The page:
News & Politics

6 Reasons Americans Should Stop Obsessing Over the Threat of Terrorist Attacks

Dog bites actually killed more Americans last year than terrorism.

With the Middle East grabbing headlines, many Americans are concerned about terrorism. A CNN poll earlier this month found that 53% of Americans are concerned there will be terrorist attacks, up from 39% in 2011. But while fear of terrorism has skyrocketed, the facts are that few Americans are ever injured or killed by an act of terror. Our country has blown the threat of violence from terrorists way out of proportion.

Dog bites actually killed more Americans last year than terrorism, with 32 fatalities from dogs logged by non-profit DogBites.org. Eight fatalities were from domestic terror attacks (according to the University of Maryland Global Terrorism Database) and 16 from attacks overseas (according to the State Department).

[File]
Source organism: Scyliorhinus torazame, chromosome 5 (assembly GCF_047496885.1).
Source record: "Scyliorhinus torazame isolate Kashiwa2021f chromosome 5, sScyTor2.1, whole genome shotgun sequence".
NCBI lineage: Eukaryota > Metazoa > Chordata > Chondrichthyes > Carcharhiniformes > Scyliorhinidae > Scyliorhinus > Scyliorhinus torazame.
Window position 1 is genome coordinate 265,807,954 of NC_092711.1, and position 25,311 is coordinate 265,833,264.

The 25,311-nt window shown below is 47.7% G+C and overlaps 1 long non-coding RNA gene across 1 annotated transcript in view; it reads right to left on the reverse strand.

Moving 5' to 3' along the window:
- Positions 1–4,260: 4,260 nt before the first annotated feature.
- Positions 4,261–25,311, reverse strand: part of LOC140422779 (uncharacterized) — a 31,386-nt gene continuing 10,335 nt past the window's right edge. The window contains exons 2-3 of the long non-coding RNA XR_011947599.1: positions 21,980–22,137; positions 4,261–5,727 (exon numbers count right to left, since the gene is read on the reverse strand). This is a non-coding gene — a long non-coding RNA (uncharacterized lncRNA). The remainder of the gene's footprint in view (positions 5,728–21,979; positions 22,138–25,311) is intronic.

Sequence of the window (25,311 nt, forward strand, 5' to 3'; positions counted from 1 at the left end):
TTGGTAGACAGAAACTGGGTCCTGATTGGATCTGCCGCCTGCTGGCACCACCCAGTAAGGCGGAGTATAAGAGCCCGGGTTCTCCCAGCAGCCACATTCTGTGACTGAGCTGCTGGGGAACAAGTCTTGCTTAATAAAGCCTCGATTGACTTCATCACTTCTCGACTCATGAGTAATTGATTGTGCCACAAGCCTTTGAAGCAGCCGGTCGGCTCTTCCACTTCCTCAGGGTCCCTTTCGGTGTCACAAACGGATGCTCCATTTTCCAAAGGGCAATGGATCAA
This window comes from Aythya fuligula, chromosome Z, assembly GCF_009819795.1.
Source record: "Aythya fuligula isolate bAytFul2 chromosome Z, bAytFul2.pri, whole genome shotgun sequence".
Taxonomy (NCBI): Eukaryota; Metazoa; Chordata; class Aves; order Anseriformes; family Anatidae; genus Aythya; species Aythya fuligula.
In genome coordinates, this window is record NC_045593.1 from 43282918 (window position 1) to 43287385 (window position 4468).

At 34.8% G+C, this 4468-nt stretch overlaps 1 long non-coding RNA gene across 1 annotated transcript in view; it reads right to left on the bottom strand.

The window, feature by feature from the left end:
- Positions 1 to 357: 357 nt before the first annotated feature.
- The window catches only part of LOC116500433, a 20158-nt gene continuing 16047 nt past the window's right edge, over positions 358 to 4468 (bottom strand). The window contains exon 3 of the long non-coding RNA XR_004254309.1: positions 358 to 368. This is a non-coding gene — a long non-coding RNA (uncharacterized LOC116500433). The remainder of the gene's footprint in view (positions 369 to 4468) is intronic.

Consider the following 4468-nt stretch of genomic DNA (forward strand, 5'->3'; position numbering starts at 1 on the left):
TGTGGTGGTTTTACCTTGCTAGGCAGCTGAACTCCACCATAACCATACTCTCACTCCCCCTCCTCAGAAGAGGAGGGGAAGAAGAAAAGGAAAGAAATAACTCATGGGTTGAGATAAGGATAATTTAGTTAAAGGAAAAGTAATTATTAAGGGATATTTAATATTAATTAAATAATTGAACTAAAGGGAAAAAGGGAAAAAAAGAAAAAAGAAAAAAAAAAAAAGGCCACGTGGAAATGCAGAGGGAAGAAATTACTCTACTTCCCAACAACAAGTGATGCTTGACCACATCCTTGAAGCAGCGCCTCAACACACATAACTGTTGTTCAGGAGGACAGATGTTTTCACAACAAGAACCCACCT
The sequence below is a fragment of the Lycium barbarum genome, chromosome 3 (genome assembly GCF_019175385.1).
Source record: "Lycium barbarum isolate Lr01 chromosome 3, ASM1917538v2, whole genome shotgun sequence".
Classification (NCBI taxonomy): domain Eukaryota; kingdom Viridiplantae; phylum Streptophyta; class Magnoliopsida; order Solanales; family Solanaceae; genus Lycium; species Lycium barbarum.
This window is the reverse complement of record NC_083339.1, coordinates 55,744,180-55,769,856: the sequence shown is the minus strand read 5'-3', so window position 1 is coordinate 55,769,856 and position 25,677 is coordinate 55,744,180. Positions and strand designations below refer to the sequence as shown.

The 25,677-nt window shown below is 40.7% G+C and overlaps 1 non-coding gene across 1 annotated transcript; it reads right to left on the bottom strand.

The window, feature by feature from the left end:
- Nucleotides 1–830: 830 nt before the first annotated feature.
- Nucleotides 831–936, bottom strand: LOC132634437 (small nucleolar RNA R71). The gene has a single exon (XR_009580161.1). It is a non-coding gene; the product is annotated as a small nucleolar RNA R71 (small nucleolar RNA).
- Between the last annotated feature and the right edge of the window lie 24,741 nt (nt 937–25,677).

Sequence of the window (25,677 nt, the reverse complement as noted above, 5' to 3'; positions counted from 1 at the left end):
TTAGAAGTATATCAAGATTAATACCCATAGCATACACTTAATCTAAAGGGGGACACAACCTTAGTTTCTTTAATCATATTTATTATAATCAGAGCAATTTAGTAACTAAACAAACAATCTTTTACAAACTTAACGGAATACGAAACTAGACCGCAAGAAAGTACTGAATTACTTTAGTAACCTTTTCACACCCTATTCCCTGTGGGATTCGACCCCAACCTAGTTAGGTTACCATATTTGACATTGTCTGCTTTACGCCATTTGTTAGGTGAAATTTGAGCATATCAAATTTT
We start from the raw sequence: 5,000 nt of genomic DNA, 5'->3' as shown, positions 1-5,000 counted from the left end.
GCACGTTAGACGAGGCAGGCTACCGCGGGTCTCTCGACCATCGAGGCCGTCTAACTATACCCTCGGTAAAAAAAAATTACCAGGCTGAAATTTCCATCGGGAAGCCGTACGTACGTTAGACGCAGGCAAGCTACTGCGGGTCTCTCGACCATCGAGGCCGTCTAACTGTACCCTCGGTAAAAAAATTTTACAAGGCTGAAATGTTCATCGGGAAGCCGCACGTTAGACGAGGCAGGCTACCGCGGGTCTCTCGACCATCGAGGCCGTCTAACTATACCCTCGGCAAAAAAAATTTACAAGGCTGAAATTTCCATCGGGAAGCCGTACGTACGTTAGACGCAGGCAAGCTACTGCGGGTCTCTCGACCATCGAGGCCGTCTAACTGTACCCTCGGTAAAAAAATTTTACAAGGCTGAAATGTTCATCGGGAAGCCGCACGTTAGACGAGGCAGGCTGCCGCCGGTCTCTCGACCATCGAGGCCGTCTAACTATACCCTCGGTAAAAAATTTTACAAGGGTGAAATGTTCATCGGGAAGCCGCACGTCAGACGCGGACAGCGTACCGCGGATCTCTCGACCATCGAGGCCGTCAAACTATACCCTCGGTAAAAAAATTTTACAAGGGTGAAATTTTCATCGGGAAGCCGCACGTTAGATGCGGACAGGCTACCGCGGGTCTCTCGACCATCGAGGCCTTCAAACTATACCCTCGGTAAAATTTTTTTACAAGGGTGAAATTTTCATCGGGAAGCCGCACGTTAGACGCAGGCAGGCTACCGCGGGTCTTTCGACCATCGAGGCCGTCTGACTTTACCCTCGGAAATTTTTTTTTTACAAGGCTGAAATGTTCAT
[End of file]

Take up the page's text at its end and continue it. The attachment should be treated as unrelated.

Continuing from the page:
Here are the other things that proved more fatal to Americans than terrorism last year:

1. Child Flu Deaths: During the 2012-2013 flu season, the CDC logged 149 pediatric deaths from the ailment.

2. Deaths During Childbirth: Researchers writing in the medical journal Lancet estimated that nearly 800 mothers died during childbirth last year, making our maternal mortality rate three times as high as the United Kingdom's.

3. Workplace Deaths: According to the Occupational Safety & Health Administration, “4,405 workers were killed on the job in 2013...(3.2 per 100,000 full-time equivalent workers)—on average, 85 a week or more than 12 deaths every day.”

4. Ordinary Gun Violence: In 2013, more people died every day from ordinary gun violence than from terrorism—with about 30 people being shot and killed each day, according to Slate. The majority of gun deaths are suicides.

5. Traffic Accidents: Although accident fatalities decreased in 2013, the National Safety Council estimated that 35,200 Americans perished in car accidents last year.

This isn't to say we should ignore the threat of terrorism. But we should keep the scope and danger in perspective. Doing so would allow us to focus on the bigger threats to Americans' well-being, and implement policy—like an expansion of workers' safety oversight, public transit and public health initiatives—that will save lives.

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